In Chapter 2, we see just what the Solstices and Equinoxes are, in simple astronomical terms. Then, in Chapters 3 through 8, we briefly survey the ways people have celebrated the Solstices—from the Paleolithic era to the present, and from Europe to China to pre-Columbian America.

In Chapter 9 we examine the intrinsic cultural and psychological meanings of the Solstices; and in Chapters 10 and 11 we explore ways you and your family and friends can celebrate the Solstice now—ways that will benefit both you and the planet. A festival is not an occasion for pious preaching, empty resolutions, or self-recrimination. It is an opportunity to enhance your experience of life in the eternal present. There's plenty of information in this book to satisfy your curiosity about the history, mythology, and meaning of the Solstices. But the real point of all of this information is to enable you to celebrate now.


What Is a Solstice?

THE EARTH'S ROTATIONAL AXIS is not perpendicular to the plane of its orbit around the Sun. Instead, it is tilted at about 23½ degrees. It is this tilt that produces the seasons. When the North Pole turns roughly in the direction of the Sun, it is summer in the northern hemisphere. The Sun is then more nearly overhead at noon, and so its rays strike the Earth at an angle that is closer to perpendicular. The days are long, and the nights short. Meanwhile, it is winter in the southern hemisphere, where the solar rays are more oblique; there the days are shorter, and the Sun is closer to the horizon all day long.

In six months, the situation will be reversed: the southern hemisphere will enjoy the long days and intense sunlight of summer, while the northern hemisphere will experience the dark, cold, gestative season of winter.

On two days a year, one in late December and the other in late June, the Earth's axis is tilted the most directly toward (and away from) the Sun that it will be during the year. On about June 21, when the North Pole is pointed Sunward, people in the northern hemisphere experience the longest day and the shortest night of the year. This is their summer Solstice. For people in the southern hemisphere, the same day is their winter Solstice.

Six months later, the Earth has traveled halfway along its yearly solar orbit. Now the South Pole is turned as far in the direction of the Sun as it will get during the year. It is winter Solstice in Europe and North America, but it is summer Solstice in southern Africa and South America, and in Australia and New Zealand.

The word Solstice comes from the Latin words Sol stetit, which mean, literally, "the Sun stood still." From the observer's point of view on Earth's northern hemisphere, the Sun rises and sets further south on the horizon as winter Solstice approaches; it rises and sets further north as summer Solstice nears (the situation being reversed in the southern hemisphere). The movement of the points of solar rising and setting along the eastern and western horizons quickens in spring and autumn but slows as the Solstices approach. Then, for about six days in late December and again in late June, the Sun appears to rise and set at almost exactly the same places. Its rising and setting points appear to stand still—hence the name Solstice.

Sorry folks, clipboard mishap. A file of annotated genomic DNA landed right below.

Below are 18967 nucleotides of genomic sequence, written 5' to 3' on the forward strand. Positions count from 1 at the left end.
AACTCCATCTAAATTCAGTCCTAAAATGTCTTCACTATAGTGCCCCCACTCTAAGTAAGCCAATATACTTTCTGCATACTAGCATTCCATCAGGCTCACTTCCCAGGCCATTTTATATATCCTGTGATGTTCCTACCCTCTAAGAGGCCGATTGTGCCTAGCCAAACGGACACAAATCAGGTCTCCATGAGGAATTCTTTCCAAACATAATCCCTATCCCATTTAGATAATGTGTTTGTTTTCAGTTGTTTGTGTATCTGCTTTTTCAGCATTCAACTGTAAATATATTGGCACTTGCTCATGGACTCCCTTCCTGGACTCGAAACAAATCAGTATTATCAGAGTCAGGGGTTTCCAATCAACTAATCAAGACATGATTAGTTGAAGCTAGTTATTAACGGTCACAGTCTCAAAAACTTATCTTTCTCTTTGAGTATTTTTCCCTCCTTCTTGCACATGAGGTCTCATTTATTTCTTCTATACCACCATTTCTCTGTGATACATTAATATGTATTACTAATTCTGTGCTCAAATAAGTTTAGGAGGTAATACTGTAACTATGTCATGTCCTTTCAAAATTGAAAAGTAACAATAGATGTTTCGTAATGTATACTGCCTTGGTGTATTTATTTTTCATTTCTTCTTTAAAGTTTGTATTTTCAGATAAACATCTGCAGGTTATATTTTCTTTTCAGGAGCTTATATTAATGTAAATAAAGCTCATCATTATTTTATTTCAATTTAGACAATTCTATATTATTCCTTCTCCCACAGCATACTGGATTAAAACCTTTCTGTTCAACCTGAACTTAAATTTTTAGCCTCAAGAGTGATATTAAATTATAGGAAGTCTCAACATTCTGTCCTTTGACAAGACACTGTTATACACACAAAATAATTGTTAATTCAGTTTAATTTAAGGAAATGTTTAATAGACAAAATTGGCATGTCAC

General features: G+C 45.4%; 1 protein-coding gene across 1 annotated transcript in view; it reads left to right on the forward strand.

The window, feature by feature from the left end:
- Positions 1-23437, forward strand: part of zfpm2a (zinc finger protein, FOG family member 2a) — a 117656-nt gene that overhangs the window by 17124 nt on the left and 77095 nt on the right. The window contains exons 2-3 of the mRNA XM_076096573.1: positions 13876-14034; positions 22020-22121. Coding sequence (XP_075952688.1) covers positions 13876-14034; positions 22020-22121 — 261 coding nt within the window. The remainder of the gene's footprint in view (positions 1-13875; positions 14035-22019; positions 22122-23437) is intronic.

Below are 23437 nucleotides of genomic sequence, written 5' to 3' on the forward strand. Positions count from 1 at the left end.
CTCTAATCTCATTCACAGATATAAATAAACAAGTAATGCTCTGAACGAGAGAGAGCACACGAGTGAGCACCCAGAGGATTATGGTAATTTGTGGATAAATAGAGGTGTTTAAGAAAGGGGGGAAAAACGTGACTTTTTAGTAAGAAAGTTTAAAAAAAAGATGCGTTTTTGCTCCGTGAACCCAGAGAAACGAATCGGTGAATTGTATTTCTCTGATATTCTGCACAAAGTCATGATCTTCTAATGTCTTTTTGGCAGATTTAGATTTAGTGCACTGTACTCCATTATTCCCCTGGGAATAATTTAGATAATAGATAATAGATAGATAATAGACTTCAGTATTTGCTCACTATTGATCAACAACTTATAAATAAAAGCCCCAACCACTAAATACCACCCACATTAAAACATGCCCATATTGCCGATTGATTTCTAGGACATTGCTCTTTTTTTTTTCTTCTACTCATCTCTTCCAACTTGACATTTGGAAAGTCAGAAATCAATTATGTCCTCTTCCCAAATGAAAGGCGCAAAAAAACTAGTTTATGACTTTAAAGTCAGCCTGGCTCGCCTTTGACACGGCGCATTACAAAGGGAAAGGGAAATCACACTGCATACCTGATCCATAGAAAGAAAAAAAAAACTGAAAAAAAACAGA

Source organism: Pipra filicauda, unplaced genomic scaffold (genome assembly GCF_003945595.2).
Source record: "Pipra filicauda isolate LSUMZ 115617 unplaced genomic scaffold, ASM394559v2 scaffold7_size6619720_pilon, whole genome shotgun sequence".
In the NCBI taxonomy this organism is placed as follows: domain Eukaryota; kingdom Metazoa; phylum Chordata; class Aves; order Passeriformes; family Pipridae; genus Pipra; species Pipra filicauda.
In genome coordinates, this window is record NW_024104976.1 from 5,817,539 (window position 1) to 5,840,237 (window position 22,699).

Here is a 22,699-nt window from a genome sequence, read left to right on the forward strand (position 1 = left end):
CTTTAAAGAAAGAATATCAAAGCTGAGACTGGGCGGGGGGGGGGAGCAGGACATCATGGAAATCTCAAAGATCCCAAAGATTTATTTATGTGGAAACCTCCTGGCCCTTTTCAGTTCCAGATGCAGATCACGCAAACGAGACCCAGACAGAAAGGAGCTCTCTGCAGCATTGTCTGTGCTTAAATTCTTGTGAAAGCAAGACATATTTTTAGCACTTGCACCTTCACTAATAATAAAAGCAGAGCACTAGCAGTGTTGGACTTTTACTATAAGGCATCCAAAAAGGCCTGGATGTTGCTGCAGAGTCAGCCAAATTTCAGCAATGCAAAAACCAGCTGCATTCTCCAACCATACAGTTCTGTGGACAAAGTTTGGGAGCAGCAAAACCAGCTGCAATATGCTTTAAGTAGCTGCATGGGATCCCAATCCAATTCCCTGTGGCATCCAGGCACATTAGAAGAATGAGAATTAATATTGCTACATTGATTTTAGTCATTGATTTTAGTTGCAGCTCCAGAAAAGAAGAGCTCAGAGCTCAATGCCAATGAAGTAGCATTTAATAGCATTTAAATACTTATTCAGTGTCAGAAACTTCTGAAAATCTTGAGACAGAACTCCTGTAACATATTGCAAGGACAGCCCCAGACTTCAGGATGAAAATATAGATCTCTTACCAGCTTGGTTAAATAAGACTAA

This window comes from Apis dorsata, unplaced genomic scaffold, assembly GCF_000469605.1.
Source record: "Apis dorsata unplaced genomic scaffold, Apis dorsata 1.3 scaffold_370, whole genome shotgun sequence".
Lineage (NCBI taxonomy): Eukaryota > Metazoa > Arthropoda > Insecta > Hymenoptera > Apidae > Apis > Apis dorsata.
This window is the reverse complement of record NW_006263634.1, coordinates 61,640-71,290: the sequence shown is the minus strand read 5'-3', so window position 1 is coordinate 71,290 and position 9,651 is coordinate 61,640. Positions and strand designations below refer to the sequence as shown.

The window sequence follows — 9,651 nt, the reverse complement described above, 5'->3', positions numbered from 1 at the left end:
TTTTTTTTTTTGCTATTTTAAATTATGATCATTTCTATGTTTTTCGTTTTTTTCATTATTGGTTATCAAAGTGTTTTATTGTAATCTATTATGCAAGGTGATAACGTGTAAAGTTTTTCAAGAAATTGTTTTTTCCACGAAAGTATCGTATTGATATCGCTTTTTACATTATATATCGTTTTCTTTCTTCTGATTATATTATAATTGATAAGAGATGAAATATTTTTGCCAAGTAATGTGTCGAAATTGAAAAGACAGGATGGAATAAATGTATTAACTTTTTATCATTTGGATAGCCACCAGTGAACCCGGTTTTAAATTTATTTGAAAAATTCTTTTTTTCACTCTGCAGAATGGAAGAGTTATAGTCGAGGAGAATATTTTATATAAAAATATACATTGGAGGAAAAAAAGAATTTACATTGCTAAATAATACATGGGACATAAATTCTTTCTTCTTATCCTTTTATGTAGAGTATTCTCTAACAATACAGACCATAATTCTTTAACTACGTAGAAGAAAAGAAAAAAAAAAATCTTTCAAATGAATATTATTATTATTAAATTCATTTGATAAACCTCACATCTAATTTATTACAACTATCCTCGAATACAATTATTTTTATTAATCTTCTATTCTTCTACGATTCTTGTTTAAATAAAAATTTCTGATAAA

The Solstices divide the year into two halves—six months of waxing Sun, followed by six months of waning Sun. These two half-yearly sub-cycles constitute a pair of complementary opposites—like day and night, light and dark, heat and cold, positive and negative. Ancient peoples knew that everything needs an opposite or complement to give it meaning and vitality. It is the interplay of complementary principles that gives rise to movement and change.

But the points of division—the boundaries or edges between complements—are ambiguous, neither this nor that. They are mysterious and magical, belonging to neither this world nor the next, and therefore serve as gateways between dimensions, realities, and states of consciousness. This is why the Solstices, as hinges of the seasons, were always regarded as times when the two worlds were especially close. They were times of danger and opportunity; times for special alertness and aliveness.

Equinoxes and Quarter Days

Halfway between the Solstices, in late March and again in late September, there are two days when the northern and southern hemispheres receive the same amount of sunlight and the days and nights are of the same length. Then, the tilt of Earth's axis is not toward the Sun, but lies at a right angle to an imaginary Earth-Sun line. At the equator, the Sun is directly overhead. These days are the Equinoxes (Equinox means "equal night"). Ancient peoples regarded the Equinoxes, like the Solstices, as significant moments of the year, nodes in the yearly cycle of seasons.

The Equinoxes are times of balance, and yet they are also times of intense change: the solar rising and setting points are moving quickly from day to day—southward during autumn, northward during spring. For most ancient peoples, the spring—or vernalEquinox was always celebrated as a time of new life, while the fall Equinox was naturally a harvest festival.

In Celtic Europe there were other seasonal festivals as well—the quarter days, so called because they fall midway between Solstice and Equinox.

Imbolg (from the Celtic word for "sheep's milk"), falling on February 2, was the start of the lambing season. Also called Brigid or (in the Christian calendar) Candlemas, it marks the return of the light, a station in the yearly process of transformation from inner, contemplative focus toward outer manifestation. Imbolg survives in modern America as Groundhog Day.

Beltane (or Beltine), the first day of May, was celebrated with great bonfires in Scotland, Wales, Sweden, and Bohemia. The dance around the Maypole and the selection of a king and queen of the May are rites that have continued in Europe into modern times. The eve of May Day is Walpurgis Nacht, when witches were supposed to ride through the night sky on hellish missions.


Excerpted from Celebrate the Solstice by Richard Heinberg. Copyright © 1993 Richard Heinberg. Excerpted by permission of Theosophical Publishing House.
All rights reserved. No part of this excerpt may be reproduced or reprinted without permission in writing from the publisher.